So our recent 1960's fascination made it all the more exciting when our friends invited us over for dinner and a night of bridge. I had never played the game, nor had I really considered it an option for anyone under 75, but back in the gay days of 1960 when Mad Men is set, bridge would have been a typical excuse for couples to get together and socialize.
In an effort to play the good 1960s housewife, I decided I couldn't show up empty handed and a simple bread pudding would be the perfect accompaniment for an old school card game. As per usual I tapped my favorite recipe resource Food and Wine for the recipe, which I've pasted below
As seen in Food and Wine Magazine:
Jam and Bread Pudding
- One 1-pound loaf challah bread, sliced 1/2 inch thick
- 3/4 cup plus 3 tablespoons strawberry jam or preserves
- 4 large eggs
- 1/2 cup sugar
- 2 1/2 cups plus 1 tablespoon whole milk or half-and-half
- 1 teaspoon pure vanilla extract
- 6 tablespoons unsalted butter, melted
- 3/4 cup confectioners' sugar
- Preheat the oven to 375°. Butter a 9-by-13-inch glass baking dish. Arrange half of the challah in the dish; tear the slices to fit. Spread 3/4 cup of the jam on top; cover with the remaining challah.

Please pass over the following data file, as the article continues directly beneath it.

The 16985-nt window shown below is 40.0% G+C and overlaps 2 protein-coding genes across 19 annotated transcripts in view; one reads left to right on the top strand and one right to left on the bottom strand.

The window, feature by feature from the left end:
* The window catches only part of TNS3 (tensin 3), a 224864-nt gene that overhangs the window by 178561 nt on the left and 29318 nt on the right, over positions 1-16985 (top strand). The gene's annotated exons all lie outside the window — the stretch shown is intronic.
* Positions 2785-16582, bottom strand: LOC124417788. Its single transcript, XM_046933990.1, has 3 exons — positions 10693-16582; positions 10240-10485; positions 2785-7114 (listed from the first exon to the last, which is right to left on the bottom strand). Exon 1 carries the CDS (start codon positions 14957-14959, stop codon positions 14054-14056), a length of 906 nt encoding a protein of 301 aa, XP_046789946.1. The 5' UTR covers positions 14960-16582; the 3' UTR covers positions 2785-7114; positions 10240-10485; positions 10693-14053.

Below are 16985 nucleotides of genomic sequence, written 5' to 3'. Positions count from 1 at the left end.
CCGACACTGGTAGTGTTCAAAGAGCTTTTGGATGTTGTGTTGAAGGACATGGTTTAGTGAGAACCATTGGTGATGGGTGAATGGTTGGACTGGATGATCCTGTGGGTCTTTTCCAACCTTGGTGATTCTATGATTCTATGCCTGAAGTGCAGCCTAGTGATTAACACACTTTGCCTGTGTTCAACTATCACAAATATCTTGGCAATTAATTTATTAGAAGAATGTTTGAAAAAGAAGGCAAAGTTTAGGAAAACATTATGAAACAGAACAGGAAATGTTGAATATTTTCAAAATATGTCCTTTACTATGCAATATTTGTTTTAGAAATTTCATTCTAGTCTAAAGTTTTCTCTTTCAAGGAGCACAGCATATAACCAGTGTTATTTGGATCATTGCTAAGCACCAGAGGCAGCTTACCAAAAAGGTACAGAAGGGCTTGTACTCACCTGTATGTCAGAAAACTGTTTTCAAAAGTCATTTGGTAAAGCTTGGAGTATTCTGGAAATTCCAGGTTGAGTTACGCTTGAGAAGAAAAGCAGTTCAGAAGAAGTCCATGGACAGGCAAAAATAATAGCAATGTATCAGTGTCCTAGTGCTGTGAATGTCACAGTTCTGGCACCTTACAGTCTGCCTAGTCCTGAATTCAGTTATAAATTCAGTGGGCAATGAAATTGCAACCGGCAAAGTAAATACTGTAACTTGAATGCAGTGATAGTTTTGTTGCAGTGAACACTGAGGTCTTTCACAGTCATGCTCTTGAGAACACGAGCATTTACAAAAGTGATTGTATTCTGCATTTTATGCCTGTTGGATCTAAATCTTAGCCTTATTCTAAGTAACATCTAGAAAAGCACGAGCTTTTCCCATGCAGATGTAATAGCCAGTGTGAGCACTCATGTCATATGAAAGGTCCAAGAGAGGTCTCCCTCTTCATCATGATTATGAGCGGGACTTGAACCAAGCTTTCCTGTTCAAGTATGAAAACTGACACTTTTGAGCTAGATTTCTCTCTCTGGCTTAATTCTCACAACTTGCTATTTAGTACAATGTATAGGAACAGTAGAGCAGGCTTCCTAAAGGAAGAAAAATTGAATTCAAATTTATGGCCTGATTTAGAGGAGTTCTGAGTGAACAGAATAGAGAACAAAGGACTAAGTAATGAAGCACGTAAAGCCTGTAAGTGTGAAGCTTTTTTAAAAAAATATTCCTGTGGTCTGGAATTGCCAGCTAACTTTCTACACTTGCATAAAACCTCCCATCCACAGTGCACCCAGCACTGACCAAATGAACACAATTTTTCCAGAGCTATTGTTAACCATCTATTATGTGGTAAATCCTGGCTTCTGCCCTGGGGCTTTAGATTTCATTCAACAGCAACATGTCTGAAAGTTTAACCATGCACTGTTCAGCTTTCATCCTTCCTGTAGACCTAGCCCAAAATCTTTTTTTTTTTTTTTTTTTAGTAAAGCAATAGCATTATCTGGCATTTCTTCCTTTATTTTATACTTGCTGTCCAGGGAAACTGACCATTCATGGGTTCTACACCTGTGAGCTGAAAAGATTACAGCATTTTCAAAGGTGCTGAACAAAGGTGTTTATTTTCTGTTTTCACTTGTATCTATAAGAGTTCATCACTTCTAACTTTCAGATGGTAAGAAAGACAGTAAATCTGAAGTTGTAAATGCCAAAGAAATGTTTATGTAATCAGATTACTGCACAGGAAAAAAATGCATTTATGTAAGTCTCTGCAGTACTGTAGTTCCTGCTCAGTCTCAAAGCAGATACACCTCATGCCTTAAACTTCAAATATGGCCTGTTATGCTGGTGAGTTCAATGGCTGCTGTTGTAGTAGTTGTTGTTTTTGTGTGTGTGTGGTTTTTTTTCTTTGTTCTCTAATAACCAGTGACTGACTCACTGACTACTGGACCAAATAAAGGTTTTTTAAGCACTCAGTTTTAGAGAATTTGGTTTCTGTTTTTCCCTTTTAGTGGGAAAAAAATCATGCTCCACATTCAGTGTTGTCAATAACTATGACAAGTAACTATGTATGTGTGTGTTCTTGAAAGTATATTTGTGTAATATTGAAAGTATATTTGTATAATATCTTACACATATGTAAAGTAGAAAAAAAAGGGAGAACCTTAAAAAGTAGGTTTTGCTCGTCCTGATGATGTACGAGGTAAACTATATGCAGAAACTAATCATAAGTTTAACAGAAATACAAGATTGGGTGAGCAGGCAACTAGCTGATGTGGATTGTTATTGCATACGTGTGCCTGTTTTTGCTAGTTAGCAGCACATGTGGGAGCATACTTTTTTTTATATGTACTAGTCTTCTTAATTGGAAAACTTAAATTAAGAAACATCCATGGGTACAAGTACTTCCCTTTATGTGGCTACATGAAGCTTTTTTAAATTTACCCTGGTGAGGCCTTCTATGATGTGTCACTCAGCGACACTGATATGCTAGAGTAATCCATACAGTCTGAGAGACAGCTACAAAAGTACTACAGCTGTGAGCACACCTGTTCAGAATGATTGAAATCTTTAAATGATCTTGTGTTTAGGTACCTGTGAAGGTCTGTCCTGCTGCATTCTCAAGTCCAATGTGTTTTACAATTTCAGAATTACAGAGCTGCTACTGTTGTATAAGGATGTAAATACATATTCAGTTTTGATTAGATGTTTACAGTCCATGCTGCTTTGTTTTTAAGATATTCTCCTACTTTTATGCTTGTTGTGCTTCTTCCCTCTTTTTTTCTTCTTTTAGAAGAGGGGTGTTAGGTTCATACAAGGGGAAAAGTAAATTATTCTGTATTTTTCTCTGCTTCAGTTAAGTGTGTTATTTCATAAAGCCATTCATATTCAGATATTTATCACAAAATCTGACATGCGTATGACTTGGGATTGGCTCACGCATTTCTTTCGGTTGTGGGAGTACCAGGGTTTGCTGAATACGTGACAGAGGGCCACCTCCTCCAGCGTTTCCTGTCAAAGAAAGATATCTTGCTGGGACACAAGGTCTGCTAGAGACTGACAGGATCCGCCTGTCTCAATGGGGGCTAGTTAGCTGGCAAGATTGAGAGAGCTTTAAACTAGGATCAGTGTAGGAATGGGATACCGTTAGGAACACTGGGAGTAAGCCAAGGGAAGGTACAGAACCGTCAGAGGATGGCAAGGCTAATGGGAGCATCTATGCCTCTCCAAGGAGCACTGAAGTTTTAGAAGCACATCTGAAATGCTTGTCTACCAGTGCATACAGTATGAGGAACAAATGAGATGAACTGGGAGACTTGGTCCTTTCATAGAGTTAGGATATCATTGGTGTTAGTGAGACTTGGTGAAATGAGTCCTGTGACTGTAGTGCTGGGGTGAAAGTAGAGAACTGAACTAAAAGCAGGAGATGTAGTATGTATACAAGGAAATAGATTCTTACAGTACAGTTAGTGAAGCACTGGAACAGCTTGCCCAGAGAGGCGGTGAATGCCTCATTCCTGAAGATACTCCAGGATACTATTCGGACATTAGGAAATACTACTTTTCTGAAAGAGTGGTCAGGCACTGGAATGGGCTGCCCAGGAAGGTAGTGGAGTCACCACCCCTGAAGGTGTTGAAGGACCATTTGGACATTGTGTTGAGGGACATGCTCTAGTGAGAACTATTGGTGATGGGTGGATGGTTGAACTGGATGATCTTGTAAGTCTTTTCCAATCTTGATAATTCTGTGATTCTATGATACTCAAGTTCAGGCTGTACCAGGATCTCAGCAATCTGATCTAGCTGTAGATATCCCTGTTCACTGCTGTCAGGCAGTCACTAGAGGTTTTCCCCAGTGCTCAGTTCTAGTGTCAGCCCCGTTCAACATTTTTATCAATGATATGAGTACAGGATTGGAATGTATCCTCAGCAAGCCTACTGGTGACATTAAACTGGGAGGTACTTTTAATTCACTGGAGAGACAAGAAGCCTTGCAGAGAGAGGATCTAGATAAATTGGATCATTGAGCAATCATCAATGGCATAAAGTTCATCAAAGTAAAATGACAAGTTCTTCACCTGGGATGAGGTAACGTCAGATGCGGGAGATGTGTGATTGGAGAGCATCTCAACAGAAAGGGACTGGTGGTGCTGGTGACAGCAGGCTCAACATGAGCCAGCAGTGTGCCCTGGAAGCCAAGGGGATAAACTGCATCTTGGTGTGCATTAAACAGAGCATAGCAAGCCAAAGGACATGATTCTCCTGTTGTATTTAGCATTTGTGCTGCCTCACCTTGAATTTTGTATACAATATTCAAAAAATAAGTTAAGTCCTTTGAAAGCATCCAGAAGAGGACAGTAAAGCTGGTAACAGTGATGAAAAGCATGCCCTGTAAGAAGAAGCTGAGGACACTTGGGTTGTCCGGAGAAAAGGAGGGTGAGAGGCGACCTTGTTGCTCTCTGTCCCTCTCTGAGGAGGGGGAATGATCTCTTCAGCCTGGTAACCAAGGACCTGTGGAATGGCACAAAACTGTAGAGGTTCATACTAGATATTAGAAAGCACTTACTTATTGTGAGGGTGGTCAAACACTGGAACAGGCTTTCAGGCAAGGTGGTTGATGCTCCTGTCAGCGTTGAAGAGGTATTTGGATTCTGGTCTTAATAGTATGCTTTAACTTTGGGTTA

- Whisk the eggs, sugar, 2 1/2 cups of the milk and the vanilla and pour over the challah; press to soak and brush with 4 tablespoons of the butter. Cover with foil and bake for 24 minutes, removing the foil halfway through, until the pudding is set; remove from the oven.
- Preheat the broiler. Blend the remaining 1 tablespoon of milk with the confectioners' sugar. Add the remaining butter and jam and stir until the glaze is smooth. Spread all but 1/4 cup of the glaze over the pudding and broil until the glaze is golden. Drizzle the bread pudding with the remaining glaze and serve.
I usually like to sample my cooking before I let anyone else do so, but there isn't a way to take a bite out of a bread pudding without anyone noticing, so I had to trust it would be tasty. If my friend's third serving of bread pudding was any indication, the jam and bread pudding was a hit!
It wasn't the most aesthetically pleasing dish, but it was moist and sweet without being cloying, and even days later, it still tastes delicious with a bit of whipped cream on top. Better yet, turns out bridge is pretty fun, too! Now if I could just get my hair into a perfect 1960s 'do, I'd be all set...